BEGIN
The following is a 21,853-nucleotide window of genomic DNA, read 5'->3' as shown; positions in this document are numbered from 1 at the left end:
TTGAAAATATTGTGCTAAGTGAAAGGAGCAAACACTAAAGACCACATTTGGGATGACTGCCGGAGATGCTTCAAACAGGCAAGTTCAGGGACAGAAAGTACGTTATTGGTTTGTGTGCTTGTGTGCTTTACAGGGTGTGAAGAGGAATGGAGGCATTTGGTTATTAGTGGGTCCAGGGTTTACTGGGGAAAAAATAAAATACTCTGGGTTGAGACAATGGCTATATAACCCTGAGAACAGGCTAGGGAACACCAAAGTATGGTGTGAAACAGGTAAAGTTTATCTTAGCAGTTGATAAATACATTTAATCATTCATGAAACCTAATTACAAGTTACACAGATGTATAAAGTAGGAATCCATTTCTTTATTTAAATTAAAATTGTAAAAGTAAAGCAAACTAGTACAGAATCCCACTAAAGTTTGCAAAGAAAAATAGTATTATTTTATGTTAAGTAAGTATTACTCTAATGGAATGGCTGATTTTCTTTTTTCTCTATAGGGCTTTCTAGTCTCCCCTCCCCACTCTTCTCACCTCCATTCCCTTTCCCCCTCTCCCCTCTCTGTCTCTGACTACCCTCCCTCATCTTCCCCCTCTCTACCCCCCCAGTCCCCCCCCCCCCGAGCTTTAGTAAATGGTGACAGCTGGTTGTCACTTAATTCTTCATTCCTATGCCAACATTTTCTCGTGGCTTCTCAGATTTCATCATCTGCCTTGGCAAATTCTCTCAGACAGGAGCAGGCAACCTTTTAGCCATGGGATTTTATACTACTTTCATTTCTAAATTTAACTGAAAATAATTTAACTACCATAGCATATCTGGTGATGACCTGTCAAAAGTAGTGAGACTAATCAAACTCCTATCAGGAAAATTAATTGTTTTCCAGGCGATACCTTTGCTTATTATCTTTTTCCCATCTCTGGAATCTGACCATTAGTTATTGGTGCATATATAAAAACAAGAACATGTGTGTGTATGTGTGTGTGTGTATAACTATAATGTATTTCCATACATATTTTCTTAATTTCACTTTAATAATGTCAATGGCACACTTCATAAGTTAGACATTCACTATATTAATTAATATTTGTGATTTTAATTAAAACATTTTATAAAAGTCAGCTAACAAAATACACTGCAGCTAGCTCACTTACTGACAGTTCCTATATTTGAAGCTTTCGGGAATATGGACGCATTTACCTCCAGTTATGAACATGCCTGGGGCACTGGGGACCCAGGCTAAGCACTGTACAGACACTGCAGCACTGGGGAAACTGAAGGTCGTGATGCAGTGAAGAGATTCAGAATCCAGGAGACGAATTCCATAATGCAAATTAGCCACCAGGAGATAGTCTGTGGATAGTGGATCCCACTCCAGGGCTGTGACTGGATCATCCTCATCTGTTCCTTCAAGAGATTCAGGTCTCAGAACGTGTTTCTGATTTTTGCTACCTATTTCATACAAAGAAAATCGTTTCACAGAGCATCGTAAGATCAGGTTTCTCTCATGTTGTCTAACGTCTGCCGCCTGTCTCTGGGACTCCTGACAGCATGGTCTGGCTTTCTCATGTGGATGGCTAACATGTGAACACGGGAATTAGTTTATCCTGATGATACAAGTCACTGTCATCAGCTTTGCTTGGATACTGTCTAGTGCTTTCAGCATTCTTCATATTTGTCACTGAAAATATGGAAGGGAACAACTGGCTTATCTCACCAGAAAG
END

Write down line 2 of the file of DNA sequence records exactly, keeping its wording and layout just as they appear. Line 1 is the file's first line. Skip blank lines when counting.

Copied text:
TTGAAAATATTGTGCTAAGTGAAAGGAGCAAACACTAAAGACCACATTTGGGATGACTGCCGGAGATGCTTCAAACAGGCAAGTTCAGGGACAGAAAGTACGTTATTGGTTTGTGTGCTTGTGTGCTTTACAGGGTGTGAAGAGGAATGGAGGCATTTGGTTATTAGTGGGTCCAGGGTTTACTGGGGAAAAAATAAAATACTCTGGGTTGAGACAATGGCTATATAACCCTGAGAACAGGCTAGGGAACACCAAAGTATGGTGTGAAACAGGTAAAGTTTATCTTAGCAGTTGATAAATACATTTAATCATTCATGAAACCTAATTACAAGTTACACAGATGTATAAAGTAGGAATCCATTTCTTTATTTAAATTAAAATTGTAAAAGTAAAGCAAACTAGTACAGAATCCCACTAAAGTTTGCAAAGAAAAATAGTATTATTTTATGTTAAGTAAGTATTACTCTAATGGAATGGCTGATTTTCTTTTTTCTCTATAGGGCTTTCTAGTCTCCCCTCCCCACTCTTCTCACCTCCATTCCCTTTCCCCCTCTCCCCTCTCTGTCTCTGACTACCCTCCCTCATCTTCCCCCTCTCTACCCCCCCAGTCCCCCCCCCCCCGAGCTTTAGTAAATGGTGACAGCTGGTTGTCACTTAATTCTTCATTCCTATGCCAACATTTTCTCGTGGCTTCTCAGATTTCATCATCTGCCTTGGCAAATTCTCTCAGACAGGAGCAGGCAACCTTTTAGCCATGGGATTTTATACTACTTTCATTTCTAAATTTAACTGAAAATAATTTAACTACCATAGCATATCTGGTGATGACCTGTCAAAAGTAGTGAGACTAATCAAACTCCTATCAGGAAAATTAATTGTTTTCCAGGCGATACCTTTGCTTATTATCTTTTTCCCATCTCTGGAATCTGACCATTAGTTATTGGTGCATATATAAAAACAAGAACATGTGTGTGTATGTGTGTGTGTGTATAACTATAATGTATTTCCATACATATTTTCTTAATTTCACTTTAATAATGTCAATGGCACACTTCATAAGTTAGACATTCACTATATTAATTAATATTTGTGATTTTAATTAAAACATTTTATAAAAGTCAGCTAACAAAATACACTGCAGCTAGCTCACTTACTGACAGTTCCTATATTTGAAGCTTTCGGGAATATGGACGCATTTACCTCCAGTTATGAACATGCCTGGGGCACTGGGGACCCAGGCTAAGCACTGTACAGACACTGCAGCACTGGGGAAACTGAAGGTCGTGATGCAGTGAAGAGATTCAGAATCCAGGAGACGAATTCCATAATGCAAATTAGCCACCAGGAGATAGTCTGTGGATAGTGGATCCCACTCCAGGGCTGTGACTGGATCATCCTCATCTGTTCCTTCAAGAGATTCAGGTCTCAGAACGTGTTTCTGATTTTTGCTACCTATTTCATACAAAGAAAATCGTTTCACAGAGCATCGTAAGATCAGGTTTCTCTCATGTTGTCTAACGTCTGCCGCCTGTCTCTGGGACTCCTGACAGCATGGTCTGGCTTTCTCATGTGGATGGCTAACATGTGAACACGGGAATTAGTTTATCCTGATGATACAAGTCACTGTCATCAGCTTTGCTTGGATACTGTCTAGTGCTTTCAGCATTCTTCATATTTGTCACTGAAAATATGGAAGGGAACAACTGGCTTATCTCACCAGAAAG